If you’re writing a story or a novel, who is your main character? What do they want? This is a way of pushing your protagonist forward, reminding yourself of this. Their goal should be something that’ll hold your interest.

Allow them to tell you about what they want and why they want it. What events led up to this? 

You may have an urge to start writing when you ask yourself these questions. Give into it. Let your character talk. Allow them to relive events which shaped them and their goals. They might decide to pick a fight with another character or simply rant. Allow them to. 

Don’t worry if you’re coming in at the middle of the story. You can add the rest later. 

Start thinking about the obstacles between your main character and their goal. Are the obstacles other characters? What are their goals? Are they connected with the events which shaped the main character’s goal to begin with?

Feeling like writing again? Go for it.

Don’t just answer the questions, explore them.

Let your main character collide with these obstacles, with other characters’ goals. Don’t worry if you end up with a bunch of disjointed story fragments. Keep playing with them and you’ll think of ways to connect them. 

A third set of questions to ask yourself is: who or what supports your main character’s goals? Does your protagonist have friends who encourage them or an enemy who says the right thing at the right time? Is there a place or an object the main character draws strength or resolve from? 

Explore all of this when you’re getting started. You may already have an idea of these things, but they’re worth considering when you propel characters who’ve been floating around your head into a plot with a beginning, a middle, and an end. 

Are you still looking at a blank page? Don’t give up. Get up and walk away from your writing tools for a moment. Do something else while you think about these things. Just keep asking yourself these questions.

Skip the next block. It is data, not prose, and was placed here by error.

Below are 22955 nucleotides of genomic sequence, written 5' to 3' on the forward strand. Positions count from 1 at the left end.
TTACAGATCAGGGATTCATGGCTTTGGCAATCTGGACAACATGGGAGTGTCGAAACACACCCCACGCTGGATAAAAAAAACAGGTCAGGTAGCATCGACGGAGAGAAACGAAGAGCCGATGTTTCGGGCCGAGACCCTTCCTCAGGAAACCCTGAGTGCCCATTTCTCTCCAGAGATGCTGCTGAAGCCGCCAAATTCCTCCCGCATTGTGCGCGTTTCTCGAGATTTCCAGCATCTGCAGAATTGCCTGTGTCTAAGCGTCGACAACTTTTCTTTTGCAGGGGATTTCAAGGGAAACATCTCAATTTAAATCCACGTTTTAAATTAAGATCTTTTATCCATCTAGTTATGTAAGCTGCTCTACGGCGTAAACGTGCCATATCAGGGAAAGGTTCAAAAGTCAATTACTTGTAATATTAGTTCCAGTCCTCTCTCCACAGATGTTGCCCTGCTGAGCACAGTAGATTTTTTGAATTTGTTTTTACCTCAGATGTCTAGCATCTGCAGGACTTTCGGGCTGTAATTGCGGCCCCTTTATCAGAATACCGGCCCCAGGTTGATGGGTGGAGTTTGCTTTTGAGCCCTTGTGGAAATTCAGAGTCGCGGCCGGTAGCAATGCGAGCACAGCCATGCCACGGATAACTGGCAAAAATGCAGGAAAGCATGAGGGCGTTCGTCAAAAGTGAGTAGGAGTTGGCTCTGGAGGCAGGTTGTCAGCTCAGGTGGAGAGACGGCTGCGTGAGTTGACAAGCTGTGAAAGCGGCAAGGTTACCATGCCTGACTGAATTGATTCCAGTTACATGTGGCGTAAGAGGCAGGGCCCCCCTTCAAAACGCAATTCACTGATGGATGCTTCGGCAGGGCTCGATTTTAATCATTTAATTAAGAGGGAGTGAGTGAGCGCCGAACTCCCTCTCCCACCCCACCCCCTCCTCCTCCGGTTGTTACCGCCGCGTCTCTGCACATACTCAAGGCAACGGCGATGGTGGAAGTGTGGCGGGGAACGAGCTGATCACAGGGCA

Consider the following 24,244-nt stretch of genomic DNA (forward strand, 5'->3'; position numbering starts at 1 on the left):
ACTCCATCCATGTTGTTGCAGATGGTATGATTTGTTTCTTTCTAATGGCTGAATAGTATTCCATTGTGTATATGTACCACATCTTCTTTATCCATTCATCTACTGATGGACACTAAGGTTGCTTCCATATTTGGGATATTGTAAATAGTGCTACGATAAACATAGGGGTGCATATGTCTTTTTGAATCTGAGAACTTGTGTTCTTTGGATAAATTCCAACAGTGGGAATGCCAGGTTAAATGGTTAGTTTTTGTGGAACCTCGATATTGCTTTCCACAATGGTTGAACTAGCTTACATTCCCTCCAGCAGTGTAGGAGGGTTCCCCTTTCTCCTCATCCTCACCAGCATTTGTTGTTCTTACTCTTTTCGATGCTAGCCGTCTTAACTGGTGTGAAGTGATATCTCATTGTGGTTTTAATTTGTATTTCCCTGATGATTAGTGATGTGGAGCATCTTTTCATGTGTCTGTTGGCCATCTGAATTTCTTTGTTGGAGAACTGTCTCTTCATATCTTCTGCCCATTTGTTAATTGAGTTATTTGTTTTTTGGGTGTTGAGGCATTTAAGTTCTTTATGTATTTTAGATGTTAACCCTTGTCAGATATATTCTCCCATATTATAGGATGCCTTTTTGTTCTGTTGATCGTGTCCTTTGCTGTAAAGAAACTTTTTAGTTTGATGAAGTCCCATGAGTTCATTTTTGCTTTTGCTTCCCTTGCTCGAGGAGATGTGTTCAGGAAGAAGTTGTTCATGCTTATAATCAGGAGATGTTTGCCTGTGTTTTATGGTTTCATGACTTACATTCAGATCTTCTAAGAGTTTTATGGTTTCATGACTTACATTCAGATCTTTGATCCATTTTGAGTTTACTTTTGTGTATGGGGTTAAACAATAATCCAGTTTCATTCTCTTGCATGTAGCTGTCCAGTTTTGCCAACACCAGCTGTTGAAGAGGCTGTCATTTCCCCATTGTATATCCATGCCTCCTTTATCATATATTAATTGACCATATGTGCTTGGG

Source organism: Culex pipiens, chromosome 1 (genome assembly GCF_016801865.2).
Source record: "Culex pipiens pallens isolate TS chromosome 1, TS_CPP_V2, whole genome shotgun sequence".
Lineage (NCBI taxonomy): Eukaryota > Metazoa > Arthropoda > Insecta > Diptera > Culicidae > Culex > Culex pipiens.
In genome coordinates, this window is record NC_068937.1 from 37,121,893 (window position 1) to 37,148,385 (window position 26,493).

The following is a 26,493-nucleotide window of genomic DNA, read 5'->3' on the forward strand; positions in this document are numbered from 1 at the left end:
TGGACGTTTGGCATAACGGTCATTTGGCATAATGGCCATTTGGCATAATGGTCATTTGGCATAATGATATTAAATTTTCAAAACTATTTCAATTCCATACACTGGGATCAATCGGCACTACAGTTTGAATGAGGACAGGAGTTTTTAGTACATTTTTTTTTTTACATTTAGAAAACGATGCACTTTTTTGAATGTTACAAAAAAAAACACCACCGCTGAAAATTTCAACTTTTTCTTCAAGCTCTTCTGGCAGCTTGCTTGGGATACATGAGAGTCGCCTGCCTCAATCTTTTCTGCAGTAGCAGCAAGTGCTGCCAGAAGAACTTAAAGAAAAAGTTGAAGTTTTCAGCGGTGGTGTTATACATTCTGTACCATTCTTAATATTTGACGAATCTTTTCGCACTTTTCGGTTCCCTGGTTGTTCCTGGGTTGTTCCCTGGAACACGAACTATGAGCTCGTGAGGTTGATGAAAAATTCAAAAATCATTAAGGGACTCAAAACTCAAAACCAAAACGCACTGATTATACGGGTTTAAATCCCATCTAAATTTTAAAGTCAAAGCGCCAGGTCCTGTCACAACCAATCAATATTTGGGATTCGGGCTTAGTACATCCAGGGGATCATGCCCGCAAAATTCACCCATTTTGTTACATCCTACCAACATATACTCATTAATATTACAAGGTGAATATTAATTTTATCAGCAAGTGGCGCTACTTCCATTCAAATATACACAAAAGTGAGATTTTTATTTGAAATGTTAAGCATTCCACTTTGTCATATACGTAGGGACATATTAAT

None of this may apply to you if you’re writing a poem or an essay. You may need to ask yourself different questions, such as: 

What do you wish to communicate in your writing? What do you want to express? 

What’s on your mind? A problem? Or a situation you’re trying to describe? How would you like your readers to react? 

Never stop asking yourself questions. Answering them can get you to fill the pages when you’re stuck. They can renew your energy when it falters. 

Remember, this is just the beginning. There are no constraints other than the word count. You’re not being edited. You don’t have to stop what you’re doing or shy away from anything that sounds bold, reckless, and beyond your limits. 

You’re free to put what you want on the page.

Enjoy that freedom. Explore. Let your thoughts, feelings, and your characters take you where they want to go. Let them surprise you. 

It may be frightening, beyond your control, and lead you into undiscovered territory. That’s half the joy of creative journey, finding out just what you’re capable of when you’re writing. 

Good luck!

K.S. Trenten lives in the South Bay Area of California in the United States with her husband, two cats, and a host of characters in her imagination, all shouting out for attention. Her published works include Seven Tricks; A Symposium in Space; Fairest (part of the Once Upon a Rainbow LGBTQIA+ fairytale anthology) and At Her Service (part of the Once Upon a Rainbow 2 anthology); and The Closet (part of Queer Sci Fi’s Impact, a collection of flash fictions). She also offers weekly samples of her work on Mondays and Saturdays at the Cauldron of Eternal Inspiration, Wednesdays at the Formerly Forbidden Cauldron, monthly blogs at,, and is the author of Queer Sci Fi’s Sources of Inspiration column.  She can be found on Twitter, tumblr, LinkedIn, and has a Facebook Author Page, which reflects the contents of both Cauldrons. 

Top photo by Emily Morter on Unsplash.